"Metro tried to co-star us again, but I begged them to let me off, and they did." ~ Joan Crawford on her "Mannequin"
co-star, Spencer Tracy.
Cast: Joan Crawford~Spencer Tracy~Alan Curtis~Ralph Morgan~Mary Phillips~Oscar O'Shea~Elizabeth Risdon~Leo Gorcey.
Director: Frank Borzage
Costumes by Adrian
Box Office Figures for "Mannequin":
Cost: $N/A ~ Domestic Studio Gross: $N/A ~ Foreign Studio Gross: $N/A
Total: $N/A / Profit: $N/A
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Thank you for your review on this film.
Review: "Mannequin," to my mind, is not essential Crawford, but it is still worthwhile with some splendid moments.
Joan Crawford plays Jessie Cassidy, a pretty young woman living in a Hester Street tenement with her mother (Elisabeth Risdon),
ill-tempered father, and younger, wiseacre brother Clifford ("Dead Ends" kid Leo Gorcey). All that is missing from
Gorcey is a white "crowned" cap, the sort that was so popular during that era on "street kids"; he spouts
lines like "Gimme some grass, Mom" (referring to cabbage). Since Crawford has the stunning look of a Hurrell photograph,
she seems as incongruous in the hardscrabble Lower East Side setting, largely Eastern European and Jewish then, as if she
was superimposed there from another film. When good-for-nothing, handsome Eddie Miller (Alan Curtis) asks Jessie to marry
him, she agrees as a way to escape her depressing life. The city was then gentle enough to allow people to visit the Coney
Island beach at night, swim and contemplate the stars. Coney Island was still in its glory and we see stock footage of a glittering
Luna Park similar to that used in "A Double Life." In any case, after marrying, Miller brings his bride to a sweet,
three-room apartment and she is ready to pour her heart and energy into making a home for them, but it quickly becomes apparent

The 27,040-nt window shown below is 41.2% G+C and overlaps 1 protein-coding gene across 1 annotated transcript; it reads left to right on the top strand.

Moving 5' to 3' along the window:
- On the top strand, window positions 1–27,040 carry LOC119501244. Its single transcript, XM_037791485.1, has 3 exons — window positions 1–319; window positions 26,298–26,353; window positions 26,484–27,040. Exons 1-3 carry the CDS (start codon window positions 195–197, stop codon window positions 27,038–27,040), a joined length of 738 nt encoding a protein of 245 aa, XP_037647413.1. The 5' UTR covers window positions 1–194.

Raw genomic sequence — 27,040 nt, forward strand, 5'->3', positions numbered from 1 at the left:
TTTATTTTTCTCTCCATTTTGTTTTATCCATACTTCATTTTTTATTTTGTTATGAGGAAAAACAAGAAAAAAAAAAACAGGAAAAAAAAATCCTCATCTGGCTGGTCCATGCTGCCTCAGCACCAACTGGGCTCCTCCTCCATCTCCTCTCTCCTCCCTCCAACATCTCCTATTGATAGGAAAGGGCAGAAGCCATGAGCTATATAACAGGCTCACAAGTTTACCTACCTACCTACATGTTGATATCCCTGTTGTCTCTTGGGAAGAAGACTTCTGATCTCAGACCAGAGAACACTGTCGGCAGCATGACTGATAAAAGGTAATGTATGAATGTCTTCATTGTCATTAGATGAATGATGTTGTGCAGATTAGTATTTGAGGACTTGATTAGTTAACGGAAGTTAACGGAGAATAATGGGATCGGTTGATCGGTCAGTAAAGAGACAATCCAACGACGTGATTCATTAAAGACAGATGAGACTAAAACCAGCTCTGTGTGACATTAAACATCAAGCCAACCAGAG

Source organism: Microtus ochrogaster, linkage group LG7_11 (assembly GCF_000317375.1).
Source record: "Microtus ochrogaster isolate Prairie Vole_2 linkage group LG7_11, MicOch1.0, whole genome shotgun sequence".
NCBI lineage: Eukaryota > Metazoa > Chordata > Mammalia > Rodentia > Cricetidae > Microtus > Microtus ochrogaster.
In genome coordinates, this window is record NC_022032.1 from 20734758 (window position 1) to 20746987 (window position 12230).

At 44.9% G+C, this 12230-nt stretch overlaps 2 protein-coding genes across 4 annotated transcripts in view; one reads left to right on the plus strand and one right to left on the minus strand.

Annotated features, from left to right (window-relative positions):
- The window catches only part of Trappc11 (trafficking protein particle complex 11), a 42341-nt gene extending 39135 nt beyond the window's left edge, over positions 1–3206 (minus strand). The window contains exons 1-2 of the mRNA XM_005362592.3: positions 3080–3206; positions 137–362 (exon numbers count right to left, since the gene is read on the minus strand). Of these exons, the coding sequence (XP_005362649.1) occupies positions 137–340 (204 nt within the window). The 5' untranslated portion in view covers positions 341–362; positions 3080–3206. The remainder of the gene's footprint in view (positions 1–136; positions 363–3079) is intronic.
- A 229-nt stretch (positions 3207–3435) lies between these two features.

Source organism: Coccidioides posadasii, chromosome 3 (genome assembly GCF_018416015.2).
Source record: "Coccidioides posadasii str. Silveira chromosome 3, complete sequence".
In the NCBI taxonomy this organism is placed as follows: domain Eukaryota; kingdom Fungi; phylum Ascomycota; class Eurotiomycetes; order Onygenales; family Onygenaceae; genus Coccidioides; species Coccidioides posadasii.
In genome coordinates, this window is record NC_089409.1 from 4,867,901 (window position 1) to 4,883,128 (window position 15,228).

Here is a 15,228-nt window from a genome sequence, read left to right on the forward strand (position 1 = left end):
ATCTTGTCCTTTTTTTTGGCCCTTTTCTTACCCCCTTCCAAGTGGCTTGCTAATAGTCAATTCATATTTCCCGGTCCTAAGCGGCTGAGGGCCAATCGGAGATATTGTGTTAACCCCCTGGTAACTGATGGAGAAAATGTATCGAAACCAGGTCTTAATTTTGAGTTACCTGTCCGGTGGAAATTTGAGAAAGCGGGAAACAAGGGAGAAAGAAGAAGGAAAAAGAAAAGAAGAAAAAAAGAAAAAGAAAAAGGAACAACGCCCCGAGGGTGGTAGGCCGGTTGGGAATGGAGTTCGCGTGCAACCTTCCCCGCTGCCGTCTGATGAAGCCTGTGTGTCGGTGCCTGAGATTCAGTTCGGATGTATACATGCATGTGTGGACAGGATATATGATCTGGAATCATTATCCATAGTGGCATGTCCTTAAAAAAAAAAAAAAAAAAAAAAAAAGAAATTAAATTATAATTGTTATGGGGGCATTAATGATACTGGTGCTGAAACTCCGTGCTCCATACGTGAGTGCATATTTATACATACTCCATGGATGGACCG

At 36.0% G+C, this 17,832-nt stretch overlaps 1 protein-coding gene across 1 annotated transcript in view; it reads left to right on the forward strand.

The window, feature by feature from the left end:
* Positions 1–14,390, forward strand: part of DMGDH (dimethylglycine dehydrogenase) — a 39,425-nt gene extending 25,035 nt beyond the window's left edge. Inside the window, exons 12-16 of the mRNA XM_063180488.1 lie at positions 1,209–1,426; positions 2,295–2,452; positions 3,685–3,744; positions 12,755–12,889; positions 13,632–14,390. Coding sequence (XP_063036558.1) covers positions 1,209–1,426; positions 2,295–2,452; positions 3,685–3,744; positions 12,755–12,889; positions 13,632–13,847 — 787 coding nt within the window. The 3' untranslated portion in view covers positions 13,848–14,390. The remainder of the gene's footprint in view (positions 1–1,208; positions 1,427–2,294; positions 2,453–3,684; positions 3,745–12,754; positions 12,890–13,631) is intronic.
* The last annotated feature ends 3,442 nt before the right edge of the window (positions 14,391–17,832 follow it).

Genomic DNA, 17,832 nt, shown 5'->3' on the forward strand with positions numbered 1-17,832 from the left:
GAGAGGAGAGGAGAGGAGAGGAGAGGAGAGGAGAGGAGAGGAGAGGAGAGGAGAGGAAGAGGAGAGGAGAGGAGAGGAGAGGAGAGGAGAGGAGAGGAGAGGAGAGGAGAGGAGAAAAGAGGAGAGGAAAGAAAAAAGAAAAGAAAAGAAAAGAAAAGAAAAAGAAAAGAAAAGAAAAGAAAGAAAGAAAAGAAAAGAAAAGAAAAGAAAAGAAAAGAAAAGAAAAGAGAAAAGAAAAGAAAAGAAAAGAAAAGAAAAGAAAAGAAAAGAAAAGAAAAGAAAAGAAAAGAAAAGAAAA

that Miller is rather shiftless like her own father. The apartment is merely borrowed and they are forced to move. Meanwhile,
self-made millionaire John Hennessy (Spencer Tracy) meets the couple and falls in love with Jessie at first sight. When Miller
makes an untenable suggestion to Jessie, they wind up divorcing and Hennessy and Jessie marry. At first tentative about him,
she grows to love Hennessy, although her first husband is still casting a dark shadow over the couple.
The film is pleasant enough but isn't one of the finer Crawford vehicles, to my mind. Crawford plays, as one critic put
it, "tender, strong, heroic, and regal," but the "shopgirl" formula was running a bit thin. The interlude
where Jessie is working as a "mannequin" and modeling clothes seemed to sum up the contrived or shallow feeling
to the film. Also, although Spencer Tracy and Crawford give good, game performances, they have no special chemistry together.
A wonderful moment, however, practically worth the whole film, is when Crawford sings "Always and Always"; it is
so incredibly touching and truly romantic. Beyond that, the film remains pleasant, but not the very best of Crawford's canon.